I'm a rookie Tor relay operator but would like to give back to the community. According to the data in the arm-software (https://www.torproject.org/projects/arm.html.en) my Tor settings - the torrc-file - seems to be ignored.

I've added the following settings to the top of my file (update 05-aug-2014: please see image at bottom for current torrc):

Nickname myNick
ContactInfo myMail
ORPort 443
DirPort 80
ExitPolicy reject *:*
Log notice file /var/log/tor/notices.log

RelayBandwidthRate 500 KB
RelayBandwidthBurst 2 MB

ControlPort 6051
CookieAuthentication 1

Notice the bandwidth rate set to 500 kb/s (I suppose).

From the arm tool, however, this is what I see:

Tor Relay Arm Snapshot

Notice the measured speeds. The average speeds are way above the speeds I set in the torrc-file, and sometimes I've seen the burst rate exceed 3 mb/s. It is a requirement that the maximum average speed in kb/s is fixed at 500, and that it's working, else I will eventually run dry of bandwidth from my ISP.

Do you have any idea of what went wrong and how to fix it?

Edit: Another fun observation is the highlighted (grey) text in the screenshot:

Bandwidth (limit: 3.9 Mb/s, burst: 16.0 Mb/s, measured: 3.0 Kb/s)

Where does this information come from? I'm not even able to neither download nor upload with 16 Mb/s. I have a measured speed of 111.6/22.5 kbit/s.


According to the logs in the following screenshot, tor only uses a few hundre kb/s of bandwidth, yet the arm tool reports an average bandwidth of 1 mb/s. This 1 mb/s doesn't add up to the total amount of data send/recieved, though!

Here's the image:

Updated screenshot showing strange differences in average speeds

As per request, here is the torrc as seen from within arm (Note: KBytes and MBytes are used in actual file):

torrc as seen from within arm

Here is a quick look at the current speeds:

Current speeds

When I left it like that it continued to up- and download with 2 mb/s (it is allowed to burst like that) - the top of the graph shown in this image peaked at about 4.5 mb/s. The average speed is still 3 times higher than permitted, however. Maybe the aim of the average speed is per week or even per month based?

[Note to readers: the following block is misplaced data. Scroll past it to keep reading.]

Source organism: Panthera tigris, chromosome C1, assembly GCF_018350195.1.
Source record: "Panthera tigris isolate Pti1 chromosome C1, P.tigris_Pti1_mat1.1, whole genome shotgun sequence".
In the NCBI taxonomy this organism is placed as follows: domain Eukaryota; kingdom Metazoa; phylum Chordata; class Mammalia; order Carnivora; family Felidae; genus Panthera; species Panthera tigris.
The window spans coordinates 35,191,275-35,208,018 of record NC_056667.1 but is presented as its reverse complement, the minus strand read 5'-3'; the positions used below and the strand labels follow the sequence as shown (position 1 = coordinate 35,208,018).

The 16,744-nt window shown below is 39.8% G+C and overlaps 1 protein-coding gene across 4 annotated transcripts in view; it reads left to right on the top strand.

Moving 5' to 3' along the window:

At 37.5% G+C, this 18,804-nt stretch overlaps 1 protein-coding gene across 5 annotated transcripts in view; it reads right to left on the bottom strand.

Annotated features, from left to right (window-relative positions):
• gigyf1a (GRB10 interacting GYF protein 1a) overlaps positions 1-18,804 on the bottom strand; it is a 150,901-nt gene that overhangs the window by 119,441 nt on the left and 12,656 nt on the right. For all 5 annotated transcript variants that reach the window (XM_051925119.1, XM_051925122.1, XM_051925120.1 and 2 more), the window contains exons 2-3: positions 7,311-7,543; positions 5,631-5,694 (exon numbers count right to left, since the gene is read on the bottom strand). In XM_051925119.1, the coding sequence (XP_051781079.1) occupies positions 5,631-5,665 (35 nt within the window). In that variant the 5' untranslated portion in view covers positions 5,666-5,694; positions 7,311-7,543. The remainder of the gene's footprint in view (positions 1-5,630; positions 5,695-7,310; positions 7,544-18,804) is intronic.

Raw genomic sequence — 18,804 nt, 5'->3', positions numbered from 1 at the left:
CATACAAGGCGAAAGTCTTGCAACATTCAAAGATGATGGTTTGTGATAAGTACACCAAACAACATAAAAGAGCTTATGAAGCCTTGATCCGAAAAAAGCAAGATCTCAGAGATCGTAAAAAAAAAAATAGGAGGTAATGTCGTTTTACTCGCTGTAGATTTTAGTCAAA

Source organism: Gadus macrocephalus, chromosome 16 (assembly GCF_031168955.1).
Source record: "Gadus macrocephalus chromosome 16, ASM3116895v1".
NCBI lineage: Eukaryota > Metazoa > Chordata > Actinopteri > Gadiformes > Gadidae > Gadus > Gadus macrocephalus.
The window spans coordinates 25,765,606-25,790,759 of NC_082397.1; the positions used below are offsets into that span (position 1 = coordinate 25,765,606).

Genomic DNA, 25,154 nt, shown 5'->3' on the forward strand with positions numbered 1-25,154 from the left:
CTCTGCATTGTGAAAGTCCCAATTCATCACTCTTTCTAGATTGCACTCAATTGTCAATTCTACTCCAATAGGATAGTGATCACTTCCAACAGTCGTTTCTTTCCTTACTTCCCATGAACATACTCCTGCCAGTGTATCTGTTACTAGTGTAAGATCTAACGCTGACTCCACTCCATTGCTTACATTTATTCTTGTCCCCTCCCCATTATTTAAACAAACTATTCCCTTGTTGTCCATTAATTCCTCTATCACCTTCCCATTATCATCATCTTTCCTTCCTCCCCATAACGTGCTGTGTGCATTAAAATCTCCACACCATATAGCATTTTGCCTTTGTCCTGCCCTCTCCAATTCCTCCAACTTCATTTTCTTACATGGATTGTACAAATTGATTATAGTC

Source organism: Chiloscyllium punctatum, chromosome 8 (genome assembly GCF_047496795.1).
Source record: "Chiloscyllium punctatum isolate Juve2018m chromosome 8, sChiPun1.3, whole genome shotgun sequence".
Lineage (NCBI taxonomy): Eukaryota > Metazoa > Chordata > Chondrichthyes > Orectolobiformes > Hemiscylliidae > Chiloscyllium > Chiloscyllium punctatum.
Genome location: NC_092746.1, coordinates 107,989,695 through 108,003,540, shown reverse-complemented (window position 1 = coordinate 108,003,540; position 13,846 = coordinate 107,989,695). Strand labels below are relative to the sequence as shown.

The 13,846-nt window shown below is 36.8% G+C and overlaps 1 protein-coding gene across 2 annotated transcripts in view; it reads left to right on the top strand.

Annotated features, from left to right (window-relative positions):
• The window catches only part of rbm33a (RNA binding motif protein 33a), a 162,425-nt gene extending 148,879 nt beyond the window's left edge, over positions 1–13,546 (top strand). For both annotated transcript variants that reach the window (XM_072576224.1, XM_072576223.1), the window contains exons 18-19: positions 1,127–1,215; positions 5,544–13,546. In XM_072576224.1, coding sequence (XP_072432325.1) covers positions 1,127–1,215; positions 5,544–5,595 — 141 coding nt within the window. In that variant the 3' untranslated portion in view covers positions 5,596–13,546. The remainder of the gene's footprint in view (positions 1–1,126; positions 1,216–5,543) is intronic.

• Could you go to page 3 (two times right button) and check how arm parsed the config file?
    – Jens Kubieziel
    Aug 5, 2014 at 14:54
  • @JensKubieziel: Please have a look at the updated post. :)
    – Birb
    Aug 5, 2014 at 15:50

1 Answer 1


You set values for RelayBandwidthRate and RelayBandwidthBurst in your torrc. RelayBandwidthRate is set to 500 KB. This translates to 500 kilo Bytes per second, which is 500*8=4000 Kilo Bits per second. arm somehow rounds this number down to 3.9 Mb/s. On your screenshot that shows the torrc inside arm you changed the number to 250 KB and arm shows 2 Mb/s.

The RelayBandwidthBurst is similar. You set a value of 2 Mega Bytes and arm translated it to 16 Mega Bits.

The up- and download numbers are also shown as Megabits per second. Your relay has roughly 1 Mb/s which is below 2 Mb/s.

So if you change the RelayBandwidthRate to 500 KBits you'll see a drop in traffic and I assume also arm will show the correct numbers to you.

  • It says on the man-page for RelayBandwidthRate that "Relayed traffic currently is calculated to include answers to directory requests, but that may change in future versions. (Default: 0)". Do you know if this has changed since the man-page was written? I will try to set the other parameter, see what happens and report back when I wake up or get back from work.
    – Birb
    Aug 4, 2014 at 22:55
  • OK, so, 16 hours later the current speeds and torrc as arm reads it can be seen in the updated question. The avg speeds are still 3 times higher than permitted, but at least the burst rate seems to behave somewhat nicely (not shown, but observed after snapshot was taken).
    – Birb
    Aug 5, 2014 at 15:52
  • Since I never managed to get my relay fixed, I've decided to shut it down completely for the time being. It didn't solve my question (unless of course I need to wait a month or whatever before I can see the average numbers match up), but it was very useful. ...and thanks for that. :)
    – Birb
    Aug 13, 2014 at 9:30

Your Answer

By clicking “Post Your Answer”, you agree to our terms of service, privacy policy and cookie policy

Not the answer you're looking for? Browse other questions tagged or ask your own question.